I love using iMessage. It allows me to reply messages while working on my Mac, without having to pick up my iPhone. Sure, I can do the same with Facebook messages and Google Hangouts but those require an additional step of firing up the browser. I still prefer to use a native app solution. The only service that comes close is LINE, with its Mac app.

It will be very useful to be able to make FaceTime Audio calls on the Mac. I have a feature request. Let me be able to shift between my iPhone, iPad or Mac during a call and it will be the perfect seamless experience.

Vine available on Android Gingerbread devices but only for watching videos

Vine has announced a new version of its app for Android that runs on Gingerbread devices. The app only allows content consumption but not creation.

Please note that due to device limitations, this version of Vine doesn’t allow for video creation. However, there are tons of great Vine videos to entertain you. We hope you enjoy watching!

You can have your pie, or gingerbread, but you can’t eat it. Would it make you hungry enough to want to upgrade your phone?

Snapchat for text messaging

It’s often said that Snapchat is a popular tool for sexting, but regardless of whether you agree with that or not, there is no doubt that Snapchat is popular. The next question people should ask is “what about text messaging?”

After the Edward Snowden leaks, there has been increased interest in private messaging, but as we’ve seen, it’s not easy to be achieved, so could disappearing messages be the solution?

Depending on the situation, Snapchat messages can be requested by law enforcement agencies. The solution to prevent that would be to ensure that messages can’t be retrieved by the service provider itself, something that Wickr is currently promoting. Another alternative would be to check out Ansa which allows you to delete messages that you’ve sent to others in the past.

Suddenly, Messages Are Disappearing All Over—On Purpose

Wickr, a messaging service that completely erases your communication, uses military-grade encryption called CDH521 to safeguard your messages. The company uses a different key for every message generated on your mobile device, meaning you are protected from both hackers and law enforcement.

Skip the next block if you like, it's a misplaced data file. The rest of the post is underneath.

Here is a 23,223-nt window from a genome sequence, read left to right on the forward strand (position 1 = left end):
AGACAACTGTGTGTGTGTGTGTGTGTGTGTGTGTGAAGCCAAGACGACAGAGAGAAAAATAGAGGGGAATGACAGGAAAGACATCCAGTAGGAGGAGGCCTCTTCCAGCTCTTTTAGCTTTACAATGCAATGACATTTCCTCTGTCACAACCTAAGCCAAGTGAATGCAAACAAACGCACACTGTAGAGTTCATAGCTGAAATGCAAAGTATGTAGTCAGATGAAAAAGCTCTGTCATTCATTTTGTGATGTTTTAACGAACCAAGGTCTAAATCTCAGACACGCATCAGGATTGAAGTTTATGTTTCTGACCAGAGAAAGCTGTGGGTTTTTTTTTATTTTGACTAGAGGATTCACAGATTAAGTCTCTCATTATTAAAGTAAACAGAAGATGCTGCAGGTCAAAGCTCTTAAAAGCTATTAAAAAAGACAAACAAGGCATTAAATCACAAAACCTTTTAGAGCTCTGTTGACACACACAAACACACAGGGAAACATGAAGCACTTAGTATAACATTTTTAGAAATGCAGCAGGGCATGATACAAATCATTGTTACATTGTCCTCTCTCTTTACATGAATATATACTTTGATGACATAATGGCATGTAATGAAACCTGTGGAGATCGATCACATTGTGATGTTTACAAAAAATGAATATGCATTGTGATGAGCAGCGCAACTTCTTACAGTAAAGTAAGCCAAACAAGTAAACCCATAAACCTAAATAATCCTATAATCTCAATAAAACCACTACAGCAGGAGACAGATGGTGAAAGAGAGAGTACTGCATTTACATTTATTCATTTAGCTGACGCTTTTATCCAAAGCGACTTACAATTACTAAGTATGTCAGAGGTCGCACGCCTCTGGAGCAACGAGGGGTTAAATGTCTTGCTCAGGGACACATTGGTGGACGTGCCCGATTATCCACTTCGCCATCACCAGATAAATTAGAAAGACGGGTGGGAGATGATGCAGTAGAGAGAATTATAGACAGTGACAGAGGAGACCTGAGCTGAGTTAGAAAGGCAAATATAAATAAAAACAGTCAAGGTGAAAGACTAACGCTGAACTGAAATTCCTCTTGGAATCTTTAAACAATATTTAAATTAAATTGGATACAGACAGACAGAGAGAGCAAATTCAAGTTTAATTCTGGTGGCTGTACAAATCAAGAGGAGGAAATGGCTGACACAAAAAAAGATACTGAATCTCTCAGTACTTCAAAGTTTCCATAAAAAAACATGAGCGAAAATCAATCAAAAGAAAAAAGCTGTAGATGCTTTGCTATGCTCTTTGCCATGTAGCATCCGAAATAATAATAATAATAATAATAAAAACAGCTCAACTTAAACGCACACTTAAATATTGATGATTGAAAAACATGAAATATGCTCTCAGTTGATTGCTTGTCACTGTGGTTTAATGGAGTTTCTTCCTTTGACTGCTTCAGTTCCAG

Wickr lets you send texts, picture, voice, video and PDF messages that have a self-destructing time limit of up to five days. When the message expires, a so-called shredder built into the application deletes it from the device’s memory. Wickr’s shredder works in the background of the device, rewriting all the data users trash—including emails, photos, and messages not stored in Wickr.

Did the RSA collaborate with the NSA for just $10 million?

There are always two sides to a coin, but at this point, the RSA’s image is definitely going to take a beating. Whether it entered into such an agreement willingly or not doesn’t take away the fact that there are vulnerabilities in some of the current encryption standards.

This is very disturbing indeed.

Exclusive: Secret contract tied NSA and security industry pioneer

Documents leaked by former NSA contractor Edward Snowden show that the NSA created and promulgated a flawed formula for generating random numbers to create a “back door” in encryption products, the New York Times reported in September. Reuters later reported that RSA became the most important distributor of that formula by rolling it into a software tool called Bsafe that is used to enhance security in personal computers and many other products.

Undisclosed until now was that RSA received $10 million in a deal that set the NSA formula as the preferred, or default, method for number generation in the BSafe software, according to two sources familiar with the contract. Although that sum might seem paltry, it represented more than a third of the revenue that the relevant division at RSA had taken in during the entire previous year, securities filings show.

Mailbox app now supports iCloud and Yahoo Mail

The good news is that the popular email app Mailbox now supports iCloud and Yahoo Mail, so the app isn’t restricted to Gmail users any longer. There isn’t any indication that support for traditional IMAP email clients is arriving anytime soon, though.

Mailbox: now for iCloud and Yahoo Mail

Today we’re thrilled to announce we’ve added Mailbox support for Yahoo, iCloud,, and email accounts. This is a big step for us — we get more requests for Yahoo and iCloud support than for any other feature.

The bad news is that support for Yahoo Mail now seems to be broken, apparently because Yahoo Mail servers aren’t permitting connections from Mailbox. There isn’t any indication whether this is due to a violation of any of Yahoo’s terms of service, or something related to the email problems that Yahoo has been facing recently.

Google’s minute-by-minute map of your life

TechCrunch reports on Google’s location history browser.

If you carry any Google-filled gear (like, say, an Android phone or tablet), there was a prompt during the initial setup that asked if Google could transmit your location data back to the mothership. This is that data. You know how Google Now can auto-magically figure out where you work and warn you about traffic? This is the data that makes that possible (or at least a good chunk of it.)

If you are using an Android device and cannot remember if you agreed to send your location data, check this link to see if Google is tracking your location. Unfortunately, Google does not have any of my location history so I will appreciate it if you can share your experience. Do you find it awesome or creepy?